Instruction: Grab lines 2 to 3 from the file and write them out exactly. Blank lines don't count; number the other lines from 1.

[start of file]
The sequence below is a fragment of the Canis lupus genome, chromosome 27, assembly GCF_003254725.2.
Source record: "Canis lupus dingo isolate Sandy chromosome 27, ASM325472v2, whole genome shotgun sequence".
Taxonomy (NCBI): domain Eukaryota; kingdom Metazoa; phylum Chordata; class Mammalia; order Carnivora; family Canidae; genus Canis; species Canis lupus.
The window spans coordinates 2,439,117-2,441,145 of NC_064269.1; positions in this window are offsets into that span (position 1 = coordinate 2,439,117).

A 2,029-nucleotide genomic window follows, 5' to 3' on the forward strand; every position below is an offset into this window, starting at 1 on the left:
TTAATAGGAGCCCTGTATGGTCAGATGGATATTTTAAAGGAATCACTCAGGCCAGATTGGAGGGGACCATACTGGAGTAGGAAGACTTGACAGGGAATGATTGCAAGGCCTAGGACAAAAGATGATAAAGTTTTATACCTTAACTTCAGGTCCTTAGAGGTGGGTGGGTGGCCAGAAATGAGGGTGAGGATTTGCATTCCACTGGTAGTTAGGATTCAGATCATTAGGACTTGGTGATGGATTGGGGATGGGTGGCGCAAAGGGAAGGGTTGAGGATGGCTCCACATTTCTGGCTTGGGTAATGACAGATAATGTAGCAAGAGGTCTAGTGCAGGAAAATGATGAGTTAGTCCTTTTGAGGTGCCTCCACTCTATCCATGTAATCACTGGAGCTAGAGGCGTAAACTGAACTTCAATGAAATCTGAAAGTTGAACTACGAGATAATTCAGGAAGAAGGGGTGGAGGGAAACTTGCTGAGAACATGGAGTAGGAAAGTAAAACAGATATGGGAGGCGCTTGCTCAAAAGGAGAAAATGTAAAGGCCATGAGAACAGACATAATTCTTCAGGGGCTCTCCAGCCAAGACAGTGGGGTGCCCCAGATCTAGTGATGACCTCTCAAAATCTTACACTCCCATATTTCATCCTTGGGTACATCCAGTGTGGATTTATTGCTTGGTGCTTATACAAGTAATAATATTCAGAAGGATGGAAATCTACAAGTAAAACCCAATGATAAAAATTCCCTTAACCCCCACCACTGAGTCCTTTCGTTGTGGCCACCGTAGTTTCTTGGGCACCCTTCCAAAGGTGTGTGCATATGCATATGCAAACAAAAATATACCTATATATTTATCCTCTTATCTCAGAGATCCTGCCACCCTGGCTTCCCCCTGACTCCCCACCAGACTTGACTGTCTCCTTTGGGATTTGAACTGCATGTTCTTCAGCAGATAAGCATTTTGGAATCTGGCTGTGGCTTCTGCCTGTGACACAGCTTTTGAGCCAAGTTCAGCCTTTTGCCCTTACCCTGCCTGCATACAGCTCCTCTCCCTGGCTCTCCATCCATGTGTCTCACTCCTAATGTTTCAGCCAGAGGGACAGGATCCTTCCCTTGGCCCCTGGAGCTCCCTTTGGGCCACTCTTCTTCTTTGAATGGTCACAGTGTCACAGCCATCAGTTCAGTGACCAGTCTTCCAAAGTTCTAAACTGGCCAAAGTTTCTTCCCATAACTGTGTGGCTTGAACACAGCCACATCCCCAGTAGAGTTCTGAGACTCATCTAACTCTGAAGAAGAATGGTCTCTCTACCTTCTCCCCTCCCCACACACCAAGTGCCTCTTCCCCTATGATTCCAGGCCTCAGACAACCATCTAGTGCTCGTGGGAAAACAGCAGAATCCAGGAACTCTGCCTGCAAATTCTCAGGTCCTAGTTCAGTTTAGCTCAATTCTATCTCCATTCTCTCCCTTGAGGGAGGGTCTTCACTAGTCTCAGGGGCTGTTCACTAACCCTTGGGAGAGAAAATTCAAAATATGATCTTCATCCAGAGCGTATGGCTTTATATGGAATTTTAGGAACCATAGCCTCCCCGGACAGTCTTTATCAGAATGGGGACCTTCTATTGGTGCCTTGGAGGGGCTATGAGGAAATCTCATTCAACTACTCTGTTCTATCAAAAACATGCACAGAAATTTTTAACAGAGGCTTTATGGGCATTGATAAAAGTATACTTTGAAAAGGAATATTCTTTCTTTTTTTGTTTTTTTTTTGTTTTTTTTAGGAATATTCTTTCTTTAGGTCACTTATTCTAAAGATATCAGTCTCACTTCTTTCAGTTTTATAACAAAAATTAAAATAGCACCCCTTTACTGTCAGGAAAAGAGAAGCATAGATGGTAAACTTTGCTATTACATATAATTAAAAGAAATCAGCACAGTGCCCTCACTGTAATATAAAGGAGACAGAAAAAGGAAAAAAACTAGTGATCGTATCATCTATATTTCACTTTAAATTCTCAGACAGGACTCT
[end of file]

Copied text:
Source record: "Canis lupus dingo isolate Sandy chromosome 27, ASM325472v2, whole genome shotgun sequence".
Taxonomy (NCBI): domain Eukaryota; kingdom Metazoa; phylum Chordata; class Mammalia; order Carnivora; family Canidae; genus Canis; species Canis lupus.